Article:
When Velveteen Monroe pictured Bonesaw's house--and she did, more often than could be considered healthy--blood striped the paint a muddy reddish-brown, internal organs floated in jars of formaldehyde, and great big taxidermy crows leered from branches that twisted from the wall like palsied arms.
Velvet always did have a vivid imagination. It was part of her charm.
But she'd never have guessed that the first thing to jump out at her in the murderer's dank living room wouldn't be a human-bone coffee table cluttered with the latest issues of Sociopath Weekly and Insanity Fair, dog-eared and swollen with scribbled Post-its like her mom's Cooking Light magazines, nor the killer himself, wild-eyed and clad in a blood-spattered rubber apron, growling maniacally.
He wasn't there at all.
The first thing Velvet noticed was a dangerously normal Kleenex cozy with the words "Home Sweet Home" cross-stitched into its side. As if there were anyone sweet dwelling in that boxy, bland farmhouse.
Bonesaw had dropped the ball on macabre creativity. It's like he never got the text message. When a serial killer decorates his home, it's his duty to opt for, at the very least, a moderately freaky and off-kilter, if not deranged, design scheme.
Everybody knows that.
It's Psychopath 101.
The couch and chairs were as sandy brown as the paint job and plainly arranged rather than all backward or spotted with gore like you might expect of a properly insane decorator. The carpet was clearance-sale beige and just the slightest bit threadbare in a meandering path that led to the old-fashioned swinging kitchen door. The only thing remotely weird was an alabaster ashtray the size of a hubcap, with a half-eaten peanut butter and jelly sandwich stubbed-out in the middle instead of a cigarette butt.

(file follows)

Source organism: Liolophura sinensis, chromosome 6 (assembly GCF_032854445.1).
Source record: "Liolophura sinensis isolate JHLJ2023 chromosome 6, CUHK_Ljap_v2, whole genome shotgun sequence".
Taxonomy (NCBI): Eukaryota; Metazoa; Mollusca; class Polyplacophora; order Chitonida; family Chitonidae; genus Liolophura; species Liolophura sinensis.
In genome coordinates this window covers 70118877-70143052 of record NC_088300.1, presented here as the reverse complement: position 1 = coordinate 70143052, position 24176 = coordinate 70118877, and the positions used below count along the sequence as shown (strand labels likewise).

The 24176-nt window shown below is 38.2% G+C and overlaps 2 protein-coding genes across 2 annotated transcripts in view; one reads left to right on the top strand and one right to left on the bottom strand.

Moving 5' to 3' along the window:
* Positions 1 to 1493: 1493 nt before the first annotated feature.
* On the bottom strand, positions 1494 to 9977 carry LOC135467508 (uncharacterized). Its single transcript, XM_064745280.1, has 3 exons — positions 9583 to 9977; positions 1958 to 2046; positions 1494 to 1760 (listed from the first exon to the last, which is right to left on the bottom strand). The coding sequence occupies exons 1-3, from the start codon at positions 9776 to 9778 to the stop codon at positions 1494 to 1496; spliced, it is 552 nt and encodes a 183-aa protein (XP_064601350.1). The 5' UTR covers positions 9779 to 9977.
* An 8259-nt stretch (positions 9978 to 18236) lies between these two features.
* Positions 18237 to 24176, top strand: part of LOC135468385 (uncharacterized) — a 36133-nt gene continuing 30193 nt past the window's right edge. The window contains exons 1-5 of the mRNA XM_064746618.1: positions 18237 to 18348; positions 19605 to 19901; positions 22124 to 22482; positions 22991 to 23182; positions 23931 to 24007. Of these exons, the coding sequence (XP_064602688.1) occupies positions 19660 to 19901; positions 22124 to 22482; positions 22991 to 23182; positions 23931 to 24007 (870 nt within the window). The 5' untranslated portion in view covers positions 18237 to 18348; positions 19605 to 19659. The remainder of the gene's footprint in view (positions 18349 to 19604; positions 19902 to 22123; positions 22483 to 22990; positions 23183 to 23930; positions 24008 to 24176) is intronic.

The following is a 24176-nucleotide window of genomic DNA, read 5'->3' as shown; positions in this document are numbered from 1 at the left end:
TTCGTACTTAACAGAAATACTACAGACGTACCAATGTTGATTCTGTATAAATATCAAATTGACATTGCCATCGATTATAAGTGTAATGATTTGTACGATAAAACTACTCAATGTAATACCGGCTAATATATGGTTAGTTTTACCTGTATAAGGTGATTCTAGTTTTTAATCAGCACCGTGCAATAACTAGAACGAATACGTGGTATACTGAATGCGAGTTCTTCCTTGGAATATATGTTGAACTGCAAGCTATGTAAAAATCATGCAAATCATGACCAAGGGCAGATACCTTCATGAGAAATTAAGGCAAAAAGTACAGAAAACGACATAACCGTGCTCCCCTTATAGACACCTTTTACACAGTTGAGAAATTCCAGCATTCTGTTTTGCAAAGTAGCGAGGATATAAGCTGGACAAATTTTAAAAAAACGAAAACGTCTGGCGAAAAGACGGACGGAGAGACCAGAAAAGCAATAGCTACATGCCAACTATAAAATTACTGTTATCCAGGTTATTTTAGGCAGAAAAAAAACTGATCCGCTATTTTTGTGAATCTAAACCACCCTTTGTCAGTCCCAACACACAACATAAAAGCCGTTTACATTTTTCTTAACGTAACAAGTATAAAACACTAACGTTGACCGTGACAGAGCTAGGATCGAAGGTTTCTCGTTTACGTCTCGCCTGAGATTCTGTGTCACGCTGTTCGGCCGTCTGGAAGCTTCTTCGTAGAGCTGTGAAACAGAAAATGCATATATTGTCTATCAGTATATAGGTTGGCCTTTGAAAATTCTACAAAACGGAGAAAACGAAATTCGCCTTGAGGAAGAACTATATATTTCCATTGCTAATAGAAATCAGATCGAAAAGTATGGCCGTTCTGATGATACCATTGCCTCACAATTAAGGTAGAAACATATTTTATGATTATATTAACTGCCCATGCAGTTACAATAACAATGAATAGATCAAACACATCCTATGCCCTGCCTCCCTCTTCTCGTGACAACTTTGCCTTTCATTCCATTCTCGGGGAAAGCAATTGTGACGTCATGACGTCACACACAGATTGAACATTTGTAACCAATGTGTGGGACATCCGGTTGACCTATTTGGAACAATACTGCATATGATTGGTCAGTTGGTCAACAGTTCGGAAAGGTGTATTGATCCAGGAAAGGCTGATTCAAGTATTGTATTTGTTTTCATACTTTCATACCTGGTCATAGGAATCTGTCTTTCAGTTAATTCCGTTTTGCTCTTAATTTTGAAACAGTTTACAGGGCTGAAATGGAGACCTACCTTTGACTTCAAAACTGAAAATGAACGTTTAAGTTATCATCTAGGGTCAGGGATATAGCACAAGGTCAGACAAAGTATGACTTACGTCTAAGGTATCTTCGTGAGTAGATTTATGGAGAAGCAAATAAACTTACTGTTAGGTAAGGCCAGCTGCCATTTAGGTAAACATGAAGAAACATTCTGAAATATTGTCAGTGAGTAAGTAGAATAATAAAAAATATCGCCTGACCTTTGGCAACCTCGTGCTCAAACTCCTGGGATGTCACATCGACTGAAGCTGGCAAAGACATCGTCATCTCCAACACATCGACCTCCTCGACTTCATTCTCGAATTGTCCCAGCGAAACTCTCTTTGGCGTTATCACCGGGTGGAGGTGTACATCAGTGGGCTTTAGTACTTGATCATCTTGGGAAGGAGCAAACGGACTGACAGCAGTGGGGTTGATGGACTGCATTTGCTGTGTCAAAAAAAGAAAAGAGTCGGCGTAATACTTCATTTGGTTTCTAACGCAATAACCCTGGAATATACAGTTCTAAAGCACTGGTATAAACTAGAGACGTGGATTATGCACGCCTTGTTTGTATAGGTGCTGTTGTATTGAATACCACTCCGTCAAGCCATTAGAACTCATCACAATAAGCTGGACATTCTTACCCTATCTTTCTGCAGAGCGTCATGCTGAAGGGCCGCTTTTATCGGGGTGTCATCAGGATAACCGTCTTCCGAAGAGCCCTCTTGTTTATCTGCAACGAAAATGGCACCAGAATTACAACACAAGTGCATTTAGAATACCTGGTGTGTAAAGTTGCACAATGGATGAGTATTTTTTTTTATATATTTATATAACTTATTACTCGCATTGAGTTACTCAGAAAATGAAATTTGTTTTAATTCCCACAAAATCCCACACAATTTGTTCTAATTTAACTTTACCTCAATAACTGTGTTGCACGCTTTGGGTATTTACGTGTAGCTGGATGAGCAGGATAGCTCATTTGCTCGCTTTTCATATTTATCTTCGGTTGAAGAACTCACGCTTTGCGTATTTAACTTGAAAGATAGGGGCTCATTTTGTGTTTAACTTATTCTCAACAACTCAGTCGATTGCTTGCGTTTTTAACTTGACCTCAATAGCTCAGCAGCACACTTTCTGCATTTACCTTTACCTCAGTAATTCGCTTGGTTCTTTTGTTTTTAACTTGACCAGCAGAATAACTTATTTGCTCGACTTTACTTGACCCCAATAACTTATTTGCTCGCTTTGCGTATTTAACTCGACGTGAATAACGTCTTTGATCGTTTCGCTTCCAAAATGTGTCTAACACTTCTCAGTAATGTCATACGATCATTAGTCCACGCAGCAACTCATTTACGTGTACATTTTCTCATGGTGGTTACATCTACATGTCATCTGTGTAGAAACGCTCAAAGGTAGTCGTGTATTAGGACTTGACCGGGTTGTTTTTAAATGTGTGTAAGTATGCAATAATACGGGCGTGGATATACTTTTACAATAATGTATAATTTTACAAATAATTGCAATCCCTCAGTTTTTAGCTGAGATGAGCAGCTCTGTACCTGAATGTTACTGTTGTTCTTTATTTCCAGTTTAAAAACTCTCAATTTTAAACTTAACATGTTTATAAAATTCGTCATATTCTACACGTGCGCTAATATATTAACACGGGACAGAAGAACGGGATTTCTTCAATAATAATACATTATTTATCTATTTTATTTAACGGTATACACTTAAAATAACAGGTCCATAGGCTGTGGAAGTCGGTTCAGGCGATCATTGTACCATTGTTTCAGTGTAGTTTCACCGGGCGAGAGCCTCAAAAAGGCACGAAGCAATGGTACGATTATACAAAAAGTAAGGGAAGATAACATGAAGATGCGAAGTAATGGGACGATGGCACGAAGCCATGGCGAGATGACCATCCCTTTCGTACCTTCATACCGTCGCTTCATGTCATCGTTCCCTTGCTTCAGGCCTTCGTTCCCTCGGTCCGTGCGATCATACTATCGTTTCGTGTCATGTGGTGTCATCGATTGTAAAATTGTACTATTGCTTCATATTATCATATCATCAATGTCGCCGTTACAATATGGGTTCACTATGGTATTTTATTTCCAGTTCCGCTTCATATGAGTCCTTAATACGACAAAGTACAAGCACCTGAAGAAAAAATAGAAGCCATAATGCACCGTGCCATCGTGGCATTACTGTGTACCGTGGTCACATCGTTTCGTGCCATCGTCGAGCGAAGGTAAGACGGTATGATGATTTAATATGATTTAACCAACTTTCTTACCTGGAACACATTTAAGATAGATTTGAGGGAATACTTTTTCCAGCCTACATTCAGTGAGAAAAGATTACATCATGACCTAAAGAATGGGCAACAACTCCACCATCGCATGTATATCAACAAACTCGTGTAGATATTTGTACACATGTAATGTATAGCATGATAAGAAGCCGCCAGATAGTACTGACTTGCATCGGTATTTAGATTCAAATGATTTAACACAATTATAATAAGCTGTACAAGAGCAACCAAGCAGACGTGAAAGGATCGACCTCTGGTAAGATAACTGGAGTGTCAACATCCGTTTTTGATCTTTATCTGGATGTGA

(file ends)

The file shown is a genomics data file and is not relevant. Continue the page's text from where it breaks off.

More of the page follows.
Velvet's eyes lit on a giant TV--not one of those LCDs, but the other kind, with the big tube in the back--teetering atop a small chest. One of the stand's doors hung open just a crack, and something twinkled from its murky depths like a lonely star. She reached out and swung the door open on its squeaky hinges, half expecting to see a knife collection of the variety sold on home shopping networks.
"Look at all of you." Velvet cocked an eyebrow as she peered inside. "Lined up like toy soldiers."
Bonesaw collected salt and pepper shakers. Lots and lots of them.
Mexican guys in sombreros, turtles with top hats and canes, and even a pair of Oreos with bites taken out of them--though how delicious cookies were related to salt and pepper was beyond Velvet.
"Correction," she mumbled. "Used to collect them."
Velvet snatched a pair of hideous cacti, the pickle color having faded into a pale, sickly lime from age or, maybe, Bonesaw's relentless polishing. She launched them across the room, where one shattered into a hundred pieces and the other dug into the drywall, jutting from it like a diseased tooth. A couple of cockeyed chickens were next to get the fastball treatment, followed by the rest of the animal-shaped dispensers. They exploded against the back of the front door, salting and peppering the carpet with tiny shards of porcelain but no actual salt and pepper.